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QSR Interview | By Sherri Daye Scott

‘Fine Dining Between Two Buns’

Who is your target audience? You know you can never do something for everyone so that’s the first lesson that we all learn. But we feel like we have a pretty broad range. We’ve seen the business lunches. Coca-Cola is right down the street. We want Turner in here, all the big offices that are around here. We’ve seen blue-collar guys making deliveries come in here and cozy up to the bar and have a couple of burgers. The blue-collar workforce, business executives for lunch, between 3 p.m. and 5 p.m. we’re seeing the Georgia Tech college kids. (Quite honestly, they’re the only ones that don’t have anything to do between 3 and 5 o’clock.) And then, of course, early in the evening, by 5 p.m. to 7 p.m., families, which I love.

I have a family, and I think this supplies exactly what my family wants. It’s hip enough, it’s cool, and you are not at a fast-food restaurant. We’re also not someplace where we’re shattered if the baby makes a noise. Kids like milk shakes, they like fries and burgers.

Now, 7 p.m. to 9 p.m. we’re seeing the date crowd, which is awesome. That’s exactly what Barry probably wants. You know, I walk in the place and I see L.A. I see L.A. without fail. So we want that Ashton Kutchner date crowd from 7 p.m. to 9 p.m.

And then what we’re seeing from 9 p.m. to 12 p.m. is a big bar scene so that covers a lot of clientele.

I like to see all of it. I like to concentrate on all of those. Not one of those is more important to me than the other. The hipster crowd, they come and go with the next opening. The people who are going to be here three times a week are going to be the business lunches, the young families, the older couples on dates.

OK, chef, time for trend predictions. What’s going to be the next hot flavor in foodservice? You know what I think the new flavor is? Not having a signature flavor. Not relying on one thing. I’m also the chef that’s so totally anti-signature dish. I just think to be successful you have to be something that’s really organic and kind of breeds and grows. Personally, as a chef, when I see something like a chipotle burgers I say “Wow, 10 years ago, that’s old news”, not so exciting.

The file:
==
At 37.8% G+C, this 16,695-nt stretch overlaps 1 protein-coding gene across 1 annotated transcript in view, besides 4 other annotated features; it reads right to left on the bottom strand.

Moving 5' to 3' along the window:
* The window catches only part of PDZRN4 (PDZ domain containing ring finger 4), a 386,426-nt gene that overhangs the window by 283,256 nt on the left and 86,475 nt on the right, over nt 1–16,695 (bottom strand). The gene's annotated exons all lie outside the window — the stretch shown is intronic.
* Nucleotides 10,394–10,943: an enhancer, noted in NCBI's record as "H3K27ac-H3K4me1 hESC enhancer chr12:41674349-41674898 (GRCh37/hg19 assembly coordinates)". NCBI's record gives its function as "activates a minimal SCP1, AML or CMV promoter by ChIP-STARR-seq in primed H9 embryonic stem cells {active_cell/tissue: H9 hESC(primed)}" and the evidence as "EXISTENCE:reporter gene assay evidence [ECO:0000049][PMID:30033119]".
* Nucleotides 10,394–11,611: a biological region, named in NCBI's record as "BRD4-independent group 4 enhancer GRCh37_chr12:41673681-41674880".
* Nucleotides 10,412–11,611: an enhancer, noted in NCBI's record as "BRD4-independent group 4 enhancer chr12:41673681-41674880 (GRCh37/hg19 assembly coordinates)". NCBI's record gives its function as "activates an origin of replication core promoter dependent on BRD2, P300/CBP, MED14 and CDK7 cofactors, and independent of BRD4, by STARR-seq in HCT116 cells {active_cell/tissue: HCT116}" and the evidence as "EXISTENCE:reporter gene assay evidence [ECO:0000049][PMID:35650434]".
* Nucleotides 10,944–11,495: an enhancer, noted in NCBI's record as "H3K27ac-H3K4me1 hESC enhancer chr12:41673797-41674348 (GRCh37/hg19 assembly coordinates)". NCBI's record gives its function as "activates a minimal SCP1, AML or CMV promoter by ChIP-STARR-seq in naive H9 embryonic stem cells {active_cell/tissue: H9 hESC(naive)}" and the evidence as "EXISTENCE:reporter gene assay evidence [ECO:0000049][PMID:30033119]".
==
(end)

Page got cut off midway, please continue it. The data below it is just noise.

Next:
Will we see more kitchens using nitrogen? I’m shocked that’s it not used more in quick-service because it’s built for that. It helps with texture and temperature control. At its core, it’s built for efficiency and consistency. I think its use will keep growing and keep growing.

There is a Web site, 1,001 Things to Do with Liquid Nitrogen, you want to check out. We even came up with eight or nine of the things personally.

Quite honestly frying oil is a lot more dangerous than liquid nitrogen. The use of a lot of these ingredients that are used in the research test kitchens, these ingredients you see on the back of soup cans and stuff—xanthan, nitrocellulose, and sodium alginate—is scary to people until they have someone explain it to them. If you have Richard Blais come on a television show and say, “Hey, xanthan sounds really scary. Here’s what it is: It’s a natural product that comes from a tree,” that eases people up. They’re like, “It’s a natural product that comes from a tree? I didn’t know that.”

Liquid nitrogen. Did you know that 98 percent of the atmosphere is made up of liquid nitrogen? That’s what my role is as I continue my television work. I want to be the guy who, says, “You can use this stuff in your home kitchen. It can be used at the corner restaurant. It can be used in a fast-food restaurant. And these are natural ingredients.”

Have to ask: Other than Flip, where do you find the best burgers in America? It’s tough. The Father’s Office in L.A. is a good burger.

What makes it a “good burger?” It’s the exact opposite of what we’re doing. It’s a pub burger, the burger you want to eat when you drink a pint of beer.

Any favorites among quick-service? I like the Wolfgang Puck Express burger. It’s not about the meat. It’s more about the fact that the condiments are really fresh and it’s kind of got that California kind of thing going on. I like a Whopper, too. I think that’s a pretty good burger.

I like Five Guys. You know what I like about Five Guys is that it’s just a messy burger so there’s no pretentiousness about it. I don’t really care for their fries very much. I would say that within Atlanta we’re going to have to deal with them a lot. “Oh, Five Guys, that’s my spot!” We’re a little different, though.

Very different, but it’s the same price. Yeah, I hope people say, “Wow, wait, I can sit down here. I can get service here. There are no peanuts on the floor.”

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Sherri Daye Scott is QSR’s editor.